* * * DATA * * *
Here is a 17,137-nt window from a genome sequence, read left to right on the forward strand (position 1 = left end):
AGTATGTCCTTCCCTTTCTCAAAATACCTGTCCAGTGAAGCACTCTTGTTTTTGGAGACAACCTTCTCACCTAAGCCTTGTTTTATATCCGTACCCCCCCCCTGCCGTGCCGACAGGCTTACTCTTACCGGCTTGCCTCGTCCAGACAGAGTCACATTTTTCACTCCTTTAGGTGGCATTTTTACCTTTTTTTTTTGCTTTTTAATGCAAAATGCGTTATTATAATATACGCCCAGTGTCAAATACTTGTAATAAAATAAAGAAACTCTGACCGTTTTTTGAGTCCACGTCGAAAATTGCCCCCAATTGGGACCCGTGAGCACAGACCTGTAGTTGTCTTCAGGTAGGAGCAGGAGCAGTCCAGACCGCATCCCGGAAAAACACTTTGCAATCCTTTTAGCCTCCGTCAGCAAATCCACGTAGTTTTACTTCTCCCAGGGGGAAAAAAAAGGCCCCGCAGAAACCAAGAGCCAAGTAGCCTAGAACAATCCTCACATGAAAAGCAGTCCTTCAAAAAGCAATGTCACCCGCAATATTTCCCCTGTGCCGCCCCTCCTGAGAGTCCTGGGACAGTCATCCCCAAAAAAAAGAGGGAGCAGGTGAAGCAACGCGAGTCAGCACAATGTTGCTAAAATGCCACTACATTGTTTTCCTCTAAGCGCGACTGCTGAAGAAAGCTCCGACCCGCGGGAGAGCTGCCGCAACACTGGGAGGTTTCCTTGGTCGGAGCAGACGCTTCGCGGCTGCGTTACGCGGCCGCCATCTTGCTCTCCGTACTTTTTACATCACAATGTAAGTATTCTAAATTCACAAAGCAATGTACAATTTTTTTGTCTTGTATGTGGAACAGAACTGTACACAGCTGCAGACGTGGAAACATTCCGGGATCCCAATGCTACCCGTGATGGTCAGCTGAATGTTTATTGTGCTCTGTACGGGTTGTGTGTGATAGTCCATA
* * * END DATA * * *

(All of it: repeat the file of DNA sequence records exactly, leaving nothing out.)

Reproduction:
Here is a 17,137-nt window from a genome sequence, read left to right on the forward strand (position 1 = left end):
AGTATGTCCTTCCCTTTCTCAAAATACCTGTCCAGTGAAGCACTCTTGTTTTTGGAGACAACCTTCTCACCTAAGCCTTGTTTTATATCCGTACCCCCCCCCTGCCGTGCCGACAGGCTTACTCTTACCGGCTTGCCTCGTCCAGACAGAGTCACATTTTTCACTCCTTTAGGTGGCATTTTTACCTTTTTTTTTTGCTTTTTAATGCAAAATGCGTTATTATAATATACGCCCAGTGTCAAATACTTGTAATAAAATAAAGAAACTCTGACCGTTTTTTGAGTCCACGTCGAAAATTGCCCCCAATTGGGACCCGTGAGCACAGACCTGTAGTTGTCTTCAGGTAGGAGCAGGAGCAGTCCAGACCGCATCCCGGAAAAACACTTTGCAATCCTTTTAGCCTCCGTCAGCAAATCCACGTAGTTTTACTTCTCCCAGGGGGAAAAAAAAGGCCCCGCAGAAACCAAGAGCCAAGTAGCCTAGAACAATCCTCACATGAAAAGCAGTCCTTCAAAAAGCAATGTCACCCGCAATATTTCCCCTGTGCCGCCCCTCCTGAGAGTCCTGGGACAGTCATCCCCAAAAAAAAGAGGGAGCAGGTGAAGCAACGCGAGTCAGCACAATGTTGCTAAAATGCCACTACATTGTTTTCCTCTAAGCGCGACTGCTGAAGAAAGCTCCGACCCGCGGGAGAGCTGCCGCAACACTGGGAGGTTTCCTTGGTCGGAGCAGACGCTTCGCGGCTGCGTTACGCGGCCGCCATCTTGCTCTCCGTACTTTTTACATCACAATGTAAGTATTCTAAATTCACAAAGCAATGTACAATTTTTTTGTCTTGTATGTGGAACAGAACTGTACACAGCTGCAGACGTGGAAACATTCCGGGATCCCAATGCTACCCGTGATGGTCAGCTGAATGTTTATTGTGCTCTGTACGGGTTGTGTGTGATAGTCCATA